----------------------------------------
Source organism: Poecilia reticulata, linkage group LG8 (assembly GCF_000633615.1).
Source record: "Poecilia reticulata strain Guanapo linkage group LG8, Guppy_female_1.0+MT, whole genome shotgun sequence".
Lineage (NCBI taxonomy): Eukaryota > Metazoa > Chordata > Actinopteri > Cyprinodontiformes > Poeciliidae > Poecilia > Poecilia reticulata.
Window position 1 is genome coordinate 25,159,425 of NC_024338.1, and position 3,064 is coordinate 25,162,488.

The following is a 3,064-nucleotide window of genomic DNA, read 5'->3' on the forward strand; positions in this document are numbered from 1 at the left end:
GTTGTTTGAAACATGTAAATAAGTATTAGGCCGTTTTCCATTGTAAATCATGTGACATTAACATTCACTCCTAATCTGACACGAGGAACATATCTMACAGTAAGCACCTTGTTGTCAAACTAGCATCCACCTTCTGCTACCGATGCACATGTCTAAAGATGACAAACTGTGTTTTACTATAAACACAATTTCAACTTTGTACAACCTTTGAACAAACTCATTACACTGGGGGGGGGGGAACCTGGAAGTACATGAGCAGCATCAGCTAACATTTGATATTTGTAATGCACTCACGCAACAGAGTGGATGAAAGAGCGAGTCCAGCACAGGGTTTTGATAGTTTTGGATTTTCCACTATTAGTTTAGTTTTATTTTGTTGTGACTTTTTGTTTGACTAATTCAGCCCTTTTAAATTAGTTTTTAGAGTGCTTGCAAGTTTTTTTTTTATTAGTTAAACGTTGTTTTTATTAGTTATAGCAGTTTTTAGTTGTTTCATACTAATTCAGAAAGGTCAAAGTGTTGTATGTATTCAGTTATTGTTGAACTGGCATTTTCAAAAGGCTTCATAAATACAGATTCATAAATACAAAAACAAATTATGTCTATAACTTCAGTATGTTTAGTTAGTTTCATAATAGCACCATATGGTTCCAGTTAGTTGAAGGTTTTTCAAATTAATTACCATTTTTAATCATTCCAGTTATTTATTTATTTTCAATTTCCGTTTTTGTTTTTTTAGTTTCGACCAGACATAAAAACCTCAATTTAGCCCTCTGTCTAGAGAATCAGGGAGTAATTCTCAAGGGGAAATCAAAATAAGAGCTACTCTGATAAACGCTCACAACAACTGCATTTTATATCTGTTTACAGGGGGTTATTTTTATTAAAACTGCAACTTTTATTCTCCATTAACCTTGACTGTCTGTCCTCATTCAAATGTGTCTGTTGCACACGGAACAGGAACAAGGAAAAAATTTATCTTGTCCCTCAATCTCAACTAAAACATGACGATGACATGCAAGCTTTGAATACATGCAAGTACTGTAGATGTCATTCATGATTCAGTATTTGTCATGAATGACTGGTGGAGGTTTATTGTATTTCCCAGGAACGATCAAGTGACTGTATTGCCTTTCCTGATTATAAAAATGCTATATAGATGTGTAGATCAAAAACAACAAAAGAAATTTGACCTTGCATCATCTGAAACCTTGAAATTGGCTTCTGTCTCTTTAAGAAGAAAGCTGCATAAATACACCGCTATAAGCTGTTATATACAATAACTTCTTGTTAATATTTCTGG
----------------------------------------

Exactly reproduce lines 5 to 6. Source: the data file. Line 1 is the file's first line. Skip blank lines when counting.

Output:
The following is a 3,064-nucleotide window of genomic DNA, read 5'->3' on the forward strand; positions in this document are numbered from 1 at the left end:
GTTGTTTGAAACATGTAAATAAGTATTAGGCCGTTTTCCATTGTAAATCATGTGACATTAACATTCACTCCTAATCTGACACGAGGAACATATCTMACAGTAAGCACCTTGTTGTCAAACTAGCATCCACCTTCTGCTACCGATGCACATGTCTAAAGATGACAAACTGTGTTTTACTATAAACACAATTTCAACTTTGTACAACCTTTGAACAAACTCATTACACTGGGGGGGGGGGAACCTGGAAGTACATGAGCAGCATCAGCTAACATTTGATATTTGTAATGCACTCACGCAACAGAGTGGATGAAAGAGCGAGTCCAGCACAGGGTTTTGATAGTTTTGGATTTTCCACTATTAGTTTAGTTTTATTTTGTTGTGACTTTTTGTTTGACTAATTCAGCCCTTTTAAATTAGTTTTTAGAGTGCTTGCAAGTTTTTTTTTTATTAGTTAAACGTTGTTTTTATTAGTTATAGCAGTTTTTAGTTGTTTCATACTAATTCAGAAAGGTCAAAGTGTTGTATGTATTCAGTTATTGTTGAACTGGCATTTTCAAAAGGCTTCATAAATACAGATTCATAAATACAAAAACAAATTATGTCTATAACTTCAGTATGTTTAGTTAGTTTCATAATAGCACCATATGGTTCCAGTTAGTTGAAGGTTTTTCAAATTAATTACCATTTTTAATCATTCCAGTTATTTATTTATTTTCAATTTCCGTTTTTGTTTTTTTAGTTTCGACCAGACATAAAAACCTCAATTTAGCCCTCTGTCTAGAGAATCAGGGAGTAATTCTCAAGGGGAAATCAAAATAAGAGCTACTCTGATAAACGCTCACAACAACTGCATTTTATATCTGTTTACAGGGGGTTATTTTTATTAAAACTGCAACTTTTATTCTCCATTAACCTTGACTGTCTGTCCTCATTCAAATGTGTCTGTTGCACACGGAACAGGAACAAGGAAAAAATTTATCTTGTCCCTCAATCTCAACTAAAACATGACGATGACATGCAAGCTTTGAATACATGCAAGTACTGTAGATGTCATTCATGATTCAGTATTTGTCATGAATGACTGGTGGAGGTTTATTGTATTTCCCAGGAACGATCAAGTGACTGTATTGCCTTTCCTGATTATAAAAATGCTATATAGATGTGTAGATCAAAAACAACAAAAGAAATTTGACCTTGCATCATCTGAAACCTTGAAATTGGCTTCTGTCTCTTTAAGAAGAAAGCTGCATAAATACACCGCTATAAGCTGTTATATACAATAACTTCTTGTTAATATTTCTGG